• 15. Related concepts. E-democracy E-democracy (electronic democracy) is a form of direct democracy that uses information technologies and communication technologies and strategies for political and governance processes. E-democracy aims for broader and more active citizen participation enabled by the Internet, mobile communications, social networking and other technologies.   Internet is a many-to-many communication medium. Radio and television are few-to-many.  Telephones are few-to-few. The lower cost of information exchange on the Internet, as well as the high level of reach that the content potentially has, makes the Internet an attractive medium for political information, particularly amongst social interest groups and parties with lower budgets.
  • 16. Flash mob tehnologies. Viral emailing. A viral email (also known as a "pass-along email") is a certain kind of email which rapidly propagates from person to person, generally in a word-of- mouth manner. A 2004 study into viral email behaviors identified a number of reasons as to why people may pass along emails. Most of the emails that were passed along involved humor, although other factors - such as the presence of naked pictures and warnings about crime - were identified as being significant. In viral marketing, the aim is to spread awareness about a product offering. A number of websites are dedicated to collecting viral emails, these include Viralbank and Bore Me.
  • 17. Flash mob tehnologies. Social networking software. Twitter, Myspace, Facebook etc. Protests in Moldova    On April 6, 2009, 10,000 protesters used Twitter to mobilize out of thin air to protest the communist government, in a protest that began peaceably and turned violent.  Protesters created their own searchable Twitter tag so other would-be protesters could learn of the impending protest.    
  • 18. Flash mob tehnologies. Collaborative software. Collaborative software is a concept that greatly overlaps with computer supported cooperative work (CSCW) Software systems such as email, calendaring, text chat, wiki, and bookmarking belong to this category.    It has been suggested that Metcalfe's law — the more people who use something, the more valuable it becomes — applies to these types of software. There are three primary ways in which humans interact:  conversations (simple exchange) transactions (exchange money for goods) Examples include collaborations (In collaboration alteration development of an idea of a collaboration entity) creation of a design achievement of a shared goal.      Collaboration cannot take place in a vacuum, it requires individuals working together in a coordinated fashion, towards a common goal.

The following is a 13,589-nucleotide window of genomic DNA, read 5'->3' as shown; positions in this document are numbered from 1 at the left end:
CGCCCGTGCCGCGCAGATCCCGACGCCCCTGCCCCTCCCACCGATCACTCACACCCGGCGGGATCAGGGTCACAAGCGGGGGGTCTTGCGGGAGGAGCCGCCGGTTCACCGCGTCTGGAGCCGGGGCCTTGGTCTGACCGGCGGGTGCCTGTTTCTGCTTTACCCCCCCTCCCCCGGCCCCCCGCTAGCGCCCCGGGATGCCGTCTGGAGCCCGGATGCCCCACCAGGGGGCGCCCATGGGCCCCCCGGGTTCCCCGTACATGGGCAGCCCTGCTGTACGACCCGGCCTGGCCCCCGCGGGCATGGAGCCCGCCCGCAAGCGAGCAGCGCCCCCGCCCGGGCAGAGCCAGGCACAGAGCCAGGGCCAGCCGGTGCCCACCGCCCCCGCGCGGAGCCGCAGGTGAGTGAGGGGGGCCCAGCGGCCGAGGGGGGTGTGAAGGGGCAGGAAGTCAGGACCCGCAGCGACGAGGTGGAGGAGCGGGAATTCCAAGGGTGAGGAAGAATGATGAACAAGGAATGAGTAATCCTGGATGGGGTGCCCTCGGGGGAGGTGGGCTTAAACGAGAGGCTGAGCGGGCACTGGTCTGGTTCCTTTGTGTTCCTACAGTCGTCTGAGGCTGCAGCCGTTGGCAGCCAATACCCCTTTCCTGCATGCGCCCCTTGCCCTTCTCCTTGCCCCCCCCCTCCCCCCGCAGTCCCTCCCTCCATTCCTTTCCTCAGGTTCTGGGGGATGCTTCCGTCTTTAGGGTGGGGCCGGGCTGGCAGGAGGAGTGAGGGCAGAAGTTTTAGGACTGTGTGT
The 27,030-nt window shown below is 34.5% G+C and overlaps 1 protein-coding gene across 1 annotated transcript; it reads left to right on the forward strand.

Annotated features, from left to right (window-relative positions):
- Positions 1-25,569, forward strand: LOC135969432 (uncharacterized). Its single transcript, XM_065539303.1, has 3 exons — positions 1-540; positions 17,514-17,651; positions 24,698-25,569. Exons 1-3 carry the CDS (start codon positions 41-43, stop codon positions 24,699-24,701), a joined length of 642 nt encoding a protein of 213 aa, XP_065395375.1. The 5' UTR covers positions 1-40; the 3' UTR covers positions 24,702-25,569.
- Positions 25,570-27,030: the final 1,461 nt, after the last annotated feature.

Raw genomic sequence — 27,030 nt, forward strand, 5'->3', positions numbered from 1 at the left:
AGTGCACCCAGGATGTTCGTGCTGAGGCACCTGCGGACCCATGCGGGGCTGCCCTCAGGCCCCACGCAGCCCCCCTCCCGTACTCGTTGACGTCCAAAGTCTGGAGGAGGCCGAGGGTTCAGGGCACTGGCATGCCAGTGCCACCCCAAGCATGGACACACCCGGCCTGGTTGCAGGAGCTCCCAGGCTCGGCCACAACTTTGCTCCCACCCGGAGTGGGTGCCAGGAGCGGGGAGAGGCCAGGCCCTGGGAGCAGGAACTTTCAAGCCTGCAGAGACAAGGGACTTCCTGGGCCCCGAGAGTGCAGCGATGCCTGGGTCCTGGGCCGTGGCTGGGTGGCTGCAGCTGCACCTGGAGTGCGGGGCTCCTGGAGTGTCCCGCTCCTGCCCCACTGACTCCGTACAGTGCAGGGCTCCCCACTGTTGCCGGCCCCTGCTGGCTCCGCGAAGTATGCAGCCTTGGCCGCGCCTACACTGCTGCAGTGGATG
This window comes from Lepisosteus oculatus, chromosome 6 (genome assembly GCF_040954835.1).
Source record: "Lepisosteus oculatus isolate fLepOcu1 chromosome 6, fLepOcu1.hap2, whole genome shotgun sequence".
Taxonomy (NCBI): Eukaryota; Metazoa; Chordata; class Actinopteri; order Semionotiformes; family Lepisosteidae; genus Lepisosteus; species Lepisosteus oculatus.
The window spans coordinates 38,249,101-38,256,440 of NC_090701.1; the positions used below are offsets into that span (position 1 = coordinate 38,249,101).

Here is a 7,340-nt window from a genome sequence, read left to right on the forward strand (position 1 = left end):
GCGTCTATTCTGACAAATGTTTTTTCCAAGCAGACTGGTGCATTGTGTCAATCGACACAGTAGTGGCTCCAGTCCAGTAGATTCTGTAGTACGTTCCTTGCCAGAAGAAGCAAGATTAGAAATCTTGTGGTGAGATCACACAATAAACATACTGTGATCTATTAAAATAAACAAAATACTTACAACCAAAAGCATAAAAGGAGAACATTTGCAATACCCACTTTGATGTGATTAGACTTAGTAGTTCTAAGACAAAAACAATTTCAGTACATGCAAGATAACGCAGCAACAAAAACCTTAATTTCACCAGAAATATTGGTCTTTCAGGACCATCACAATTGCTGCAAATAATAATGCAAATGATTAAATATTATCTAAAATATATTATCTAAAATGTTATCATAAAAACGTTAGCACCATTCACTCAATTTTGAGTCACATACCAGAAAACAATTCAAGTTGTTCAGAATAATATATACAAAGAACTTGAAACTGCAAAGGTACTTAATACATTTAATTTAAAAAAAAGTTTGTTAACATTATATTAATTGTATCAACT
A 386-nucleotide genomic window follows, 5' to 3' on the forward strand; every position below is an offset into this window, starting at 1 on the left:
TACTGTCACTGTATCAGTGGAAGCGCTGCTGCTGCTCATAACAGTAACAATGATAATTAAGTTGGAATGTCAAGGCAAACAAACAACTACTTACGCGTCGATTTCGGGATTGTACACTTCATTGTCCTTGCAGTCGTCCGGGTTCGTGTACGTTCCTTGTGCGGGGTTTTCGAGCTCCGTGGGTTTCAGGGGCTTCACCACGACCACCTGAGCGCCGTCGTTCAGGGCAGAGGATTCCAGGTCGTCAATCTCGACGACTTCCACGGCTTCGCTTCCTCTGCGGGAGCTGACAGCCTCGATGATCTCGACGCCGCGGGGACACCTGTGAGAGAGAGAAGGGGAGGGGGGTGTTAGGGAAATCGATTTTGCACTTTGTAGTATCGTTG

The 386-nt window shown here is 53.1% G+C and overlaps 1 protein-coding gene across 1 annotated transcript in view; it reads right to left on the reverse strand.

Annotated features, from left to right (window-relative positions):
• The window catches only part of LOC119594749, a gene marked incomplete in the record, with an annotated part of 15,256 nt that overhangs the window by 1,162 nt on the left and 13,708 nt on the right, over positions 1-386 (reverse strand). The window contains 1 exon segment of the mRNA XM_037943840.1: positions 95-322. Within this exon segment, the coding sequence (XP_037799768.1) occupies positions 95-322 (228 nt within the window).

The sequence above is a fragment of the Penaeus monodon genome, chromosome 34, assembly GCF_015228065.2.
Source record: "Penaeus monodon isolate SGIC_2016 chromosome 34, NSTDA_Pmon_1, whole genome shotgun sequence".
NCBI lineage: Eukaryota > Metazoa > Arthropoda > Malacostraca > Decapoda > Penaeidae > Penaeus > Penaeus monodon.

• 19. Flash mob computing. Flash mob computing (or a flash mob computer) is a temporary ad- hoc computer cluster running specific software to coordinate the individual computers into one single supercomputer.     The first flash mob computer was created on April 3, 2004 at the University of San Francisco using software written at USF called FlashMob
  • 20. Flash mob - everyone can do it for fun for reason for change
  • 21. List of resources Wikipedia on flash mob Culture Jamming Smart mob flash mob bang collective intelligence Social_contract E-democracy Critical_mass Flash mobs: a new social phenomenon? Smart mob storms London Pillow fights go violent Manhattan Mob Meets Its Maker Viral email Collaborative software Flash_mob_computing Trivial technologies (Twitter, Flash Mobs) have power in non-democratic countries Flash Mobs Demonstrate Power of Technology, But May do More Harm Than Good Technology Helping City Deter Violence, Flash Mobs